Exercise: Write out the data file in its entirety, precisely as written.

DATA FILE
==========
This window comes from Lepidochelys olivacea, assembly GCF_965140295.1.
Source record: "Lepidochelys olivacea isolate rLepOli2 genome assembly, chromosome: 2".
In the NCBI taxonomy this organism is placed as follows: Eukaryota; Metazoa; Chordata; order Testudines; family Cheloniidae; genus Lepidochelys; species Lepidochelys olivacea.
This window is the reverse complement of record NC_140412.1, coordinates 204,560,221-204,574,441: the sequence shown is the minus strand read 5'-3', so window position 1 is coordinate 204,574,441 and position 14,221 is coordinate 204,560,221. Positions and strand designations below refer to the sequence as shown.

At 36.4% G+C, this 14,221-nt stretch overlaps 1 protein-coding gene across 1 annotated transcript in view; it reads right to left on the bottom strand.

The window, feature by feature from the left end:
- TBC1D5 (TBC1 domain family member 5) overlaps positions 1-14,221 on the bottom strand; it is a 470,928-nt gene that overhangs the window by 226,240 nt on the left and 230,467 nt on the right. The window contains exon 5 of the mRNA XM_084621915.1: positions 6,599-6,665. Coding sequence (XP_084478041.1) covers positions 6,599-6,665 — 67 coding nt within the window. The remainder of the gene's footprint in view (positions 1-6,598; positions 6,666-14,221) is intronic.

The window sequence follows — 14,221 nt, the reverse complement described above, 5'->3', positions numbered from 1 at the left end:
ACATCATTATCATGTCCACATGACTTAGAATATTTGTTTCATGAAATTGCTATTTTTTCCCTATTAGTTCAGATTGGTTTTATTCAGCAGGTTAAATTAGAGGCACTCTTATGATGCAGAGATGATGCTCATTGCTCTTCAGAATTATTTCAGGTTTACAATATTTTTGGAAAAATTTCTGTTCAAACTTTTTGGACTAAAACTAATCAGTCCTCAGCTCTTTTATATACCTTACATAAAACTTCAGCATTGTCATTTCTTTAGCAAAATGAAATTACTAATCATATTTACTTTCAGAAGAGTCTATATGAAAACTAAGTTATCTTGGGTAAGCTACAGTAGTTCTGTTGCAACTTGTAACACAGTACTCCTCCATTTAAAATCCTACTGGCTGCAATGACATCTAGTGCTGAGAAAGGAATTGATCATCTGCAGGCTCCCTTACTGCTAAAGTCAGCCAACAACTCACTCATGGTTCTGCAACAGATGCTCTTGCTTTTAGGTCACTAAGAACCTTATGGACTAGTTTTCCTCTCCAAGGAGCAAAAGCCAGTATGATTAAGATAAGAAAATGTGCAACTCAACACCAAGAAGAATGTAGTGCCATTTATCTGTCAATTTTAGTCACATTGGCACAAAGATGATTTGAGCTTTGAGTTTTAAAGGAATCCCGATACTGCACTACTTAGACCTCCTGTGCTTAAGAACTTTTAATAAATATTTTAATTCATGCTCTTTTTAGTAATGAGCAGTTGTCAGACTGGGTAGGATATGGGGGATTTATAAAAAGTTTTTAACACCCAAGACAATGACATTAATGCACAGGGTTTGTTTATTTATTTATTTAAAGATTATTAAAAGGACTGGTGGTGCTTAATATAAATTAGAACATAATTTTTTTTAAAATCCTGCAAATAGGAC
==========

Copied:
This window comes from Lepidochelys olivacea, assembly GCF_965140295.1.
Source record: "Lepidochelys olivacea isolate rLepOli2 genome assembly, chromosome: 2".
In the NCBI taxonomy this organism is placed as follows: Eukaryota; Metazoa; Chordata; order Testudines; family Cheloniidae; genus Lepidochelys; species Lepidochelys olivacea.
This window is the reverse complement of record NC_140412.1, coordinates 204,560,221-204,574,441: the sequence shown is the minus strand read 5'-3', so window position 1 is coordinate 204,574,441 and position 14,221 is coordinate 204,560,221. Positions and strand designations below refer to the sequence as shown.

At 36.4% G+C, this 14,221-nt stretch overlaps 1 protein-coding gene across 1 annotated transcript in view; it reads right to left on the bottom strand.

The window, feature by feature from the left end:
- TBC1D5 (TBC1 domain family member 5) overlaps positions 1-14,221 on the bottom strand; it is a 470,928-nt gene that overhangs the window by 226,240 nt on the left and 230,467 nt on the right. The window contains exon 5 of the mRNA XM_084621915.1: positions 6,599-6,665. Coding sequence (XP_084478041.1) covers positions 6,599-6,665 — 67 coding nt within the window. The remainder of the gene's footprint in view (positions 1-6,598; positions 6,666-14,221) is intronic.

The window sequence follows — 14,221 nt, the reverse complement described above, 5'->3', positions numbered from 1 at the left end:
ACATCATTATCATGTCCACATGACTTAGAATATTTGTTTCATGAAATTGCTATTTTTTCCCTATTAGTTCAGATTGGTTTTATTCAGCAGGTTAAATTAGAGGCACTCTTATGATGCAGAGATGATGCTCATTGCTCTTCAGAATTATTTCAGGTTTACAATATTTTTGGAAAAATTTCTGTTCAAACTTTTTGGACTAAAACTAATCAGTCCTCAGCTCTTTTATATACCTTACATAAAACTTCAGCATTGTCATTTCTTTAGCAAAATGAAATTACTAATCATATTTACTTTCAGAAGAGTCTATATGAAAACTAAGTTATCTTGGGTAAGCTACAGTAGTTCTGTTGCAACTTGTAACACAGTACTCCTCCATTTAAAATCCTACTGGCTGCAATGACATCTAGTGCTGAGAAAGGAATTGATCATCTGCAGGCTCCCTTACTGCTAAAGTCAGCCAACAACTCACTCATGGTTCTGCAACAGATGCTCTTGCTTTTAGGTCACTAAGAACCTTATGGACTAGTTTTCCTCTCCAAGGAGCAAAAGCCAGTATGATTAAGATAAGAAAATGTGCAACTCAACACCAAGAAGAATGTAGTGCCATTTATCTGTCAATTTTAGTCACATTGGCACAAAGATGATTTGAGCTTTGAGTTTTAAAGGAATCCCGATACTGCACTACTTAGACCTCCTGTGCTTAAGAACTTTTAATAAATATTTTAATTCATGCTCTTTTTAGTAATGAGCAGTTGTCAGACTGGGTAGGATATGGGGGATTTATAAAAAGTTTTTAACACCCAAGACAATGACATTAATGCACAGGGTTTGTTTATTTATTTATTTAAAGATTATTAAAAGGACTGGTGGTGCTTAATATAAATTAGAACATAATTTTTTTTAAAATCCTGCAAATAGGAC